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William James

William James (1842–1910), brother of novelist Henry James, was a psychologist, physician, and philosopher. For William James, pragmatism was personal and pluralistic. His attention to the affective elements of experience, such as feelings of volition, intention, and personal identity, mark the breaking point from Peirce's version of pragmatism. James was always more the psychologist, Peirce the logician and mathematician. Author of numerous influential books and essays, James's popularizing of pragmatism gained both him and the movement great notoriety.

James's landmark The Principles of Psychology (1890) described consciousness as an activity of selection. This selection occurs within a "stream of consciousness" (a term coined in The Principles). James worked to make psychology a natural science, using human physiology and employing the scientific method.

Endeavoring, as a man of that type naturally would, to formulate what he so approved, he framed the theory that a conception, that is, the rational purport of a word or other expression, lies exclusively in its conceivable bearing upon the conduct of life; so that, since obviously nothing that might not result from the experiment can have any direct bearing upon conduct, if one can define accurately all the conceivable experimental phenomena which the affirmation or denial of a concept could imply, one will have therein a complete definition of the concept, and there is absolutely nothing more in it. For this doctrine he invented the name pragmatism.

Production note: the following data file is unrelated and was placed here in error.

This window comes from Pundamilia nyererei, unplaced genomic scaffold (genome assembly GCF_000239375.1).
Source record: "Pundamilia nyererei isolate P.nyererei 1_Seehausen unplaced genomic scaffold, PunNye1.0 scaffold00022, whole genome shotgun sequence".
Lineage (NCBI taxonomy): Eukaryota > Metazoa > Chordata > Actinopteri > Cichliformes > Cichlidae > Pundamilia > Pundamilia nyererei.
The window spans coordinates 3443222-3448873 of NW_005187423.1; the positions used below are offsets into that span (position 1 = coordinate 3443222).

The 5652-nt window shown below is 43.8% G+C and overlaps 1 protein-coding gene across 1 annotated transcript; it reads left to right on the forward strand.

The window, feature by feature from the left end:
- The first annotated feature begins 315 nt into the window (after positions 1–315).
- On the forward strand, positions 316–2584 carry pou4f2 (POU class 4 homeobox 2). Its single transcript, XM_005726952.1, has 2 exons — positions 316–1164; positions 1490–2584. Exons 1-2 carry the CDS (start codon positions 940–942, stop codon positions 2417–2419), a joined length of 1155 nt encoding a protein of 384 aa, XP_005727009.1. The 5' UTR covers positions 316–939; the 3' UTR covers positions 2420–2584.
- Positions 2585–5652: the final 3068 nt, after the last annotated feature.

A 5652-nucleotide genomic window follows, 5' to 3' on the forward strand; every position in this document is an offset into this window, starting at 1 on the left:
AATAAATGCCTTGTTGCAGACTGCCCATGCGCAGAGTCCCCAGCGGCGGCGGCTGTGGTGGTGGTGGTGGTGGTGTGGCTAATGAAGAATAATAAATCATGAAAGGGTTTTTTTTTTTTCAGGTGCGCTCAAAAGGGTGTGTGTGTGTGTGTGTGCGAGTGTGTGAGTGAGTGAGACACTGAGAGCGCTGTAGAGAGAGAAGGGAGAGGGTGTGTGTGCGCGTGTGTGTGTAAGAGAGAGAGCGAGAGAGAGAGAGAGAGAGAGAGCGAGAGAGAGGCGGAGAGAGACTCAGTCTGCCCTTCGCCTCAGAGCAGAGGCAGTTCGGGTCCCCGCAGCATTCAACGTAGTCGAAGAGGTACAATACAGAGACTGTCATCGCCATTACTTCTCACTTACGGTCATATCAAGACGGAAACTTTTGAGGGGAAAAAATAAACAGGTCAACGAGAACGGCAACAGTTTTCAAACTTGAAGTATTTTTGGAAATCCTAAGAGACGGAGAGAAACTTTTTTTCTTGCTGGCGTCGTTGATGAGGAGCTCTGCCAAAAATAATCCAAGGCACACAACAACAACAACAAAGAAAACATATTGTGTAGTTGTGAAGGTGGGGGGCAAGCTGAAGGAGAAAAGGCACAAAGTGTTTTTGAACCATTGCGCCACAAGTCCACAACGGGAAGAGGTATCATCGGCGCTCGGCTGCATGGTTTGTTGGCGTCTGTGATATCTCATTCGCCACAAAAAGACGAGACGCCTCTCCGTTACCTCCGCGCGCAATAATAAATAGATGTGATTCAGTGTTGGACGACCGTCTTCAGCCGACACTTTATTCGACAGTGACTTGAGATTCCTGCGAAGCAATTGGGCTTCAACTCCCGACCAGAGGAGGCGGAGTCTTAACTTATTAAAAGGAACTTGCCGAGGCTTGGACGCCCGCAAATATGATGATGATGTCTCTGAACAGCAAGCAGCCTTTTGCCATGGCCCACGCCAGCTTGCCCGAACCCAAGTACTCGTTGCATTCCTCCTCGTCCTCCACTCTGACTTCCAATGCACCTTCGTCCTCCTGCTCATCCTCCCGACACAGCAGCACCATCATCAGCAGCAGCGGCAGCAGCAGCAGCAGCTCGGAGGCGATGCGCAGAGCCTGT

SOURCE: Charles Sanders Peirce, "What Pragmatism Is" (1905)

It is astonishing to see how many philosophical disputes collapse into insignificance the moment you subject them to this simple test of tracing a concrete consequence. There can be no difference anywhere that doesn't make a difference elsewhere—no difference in abstract truth that doesn't express itself in a difference in concrete fact and in conduct consequent upon that fact, imposed on somebody, somehow, somewhere and some-when. The whole function of philosophy ought to be to find out what definite difference it will make to you and me, at definite instants of our life, if this world-formula or that world-formula be the true one.

SOURCE: William James, "What Pragmatism Means" (1907).

In "The Will to Believe" (1897), James advocated a freedom of choice or belief when empirical evidence does not provide sufficient warrant to commit us to one belief or another, and when the situation presents us with a "forced, living, and momentous" decision. Here James employed the notion of selectivity he had earlier developed to describing the volitional function of consciousness.

In Pragmatism (1908) and Essays in Radical Empiricism (1912), James went on to develop a nondeterministic and nondualistic theory of knowledge. In these works, James advocated the notion of truth as the "cash value" of a proposition or belief. James called for a consideration of philosophical dilemmas in terms of the effects of their resolutions. If it benefits us to hold a particular belief, we should take those benefits into account when considering the advisability of adopting such a belief as true.

In addition to Peirce, James's influences include Charles Bernard Renouvier (1815–1903) and F. C. S. Schiller (1864–1937). For example, James's diary entry from April 30, 1870, addressed Renouvier's definition of free will as "the sustaining of a thought because I choose to when I might have other thoughts." James's response was to write, "My first act of free will shall be to believe in free will…I will assume for the present—until next year—that it is no illusion." And James worked with Schiller to establish pragmatism as a form of humanism.

Perhaps the most important philosopher to benefit directly from James's work was American educator, psychologist, and public philosopher John Dewey.

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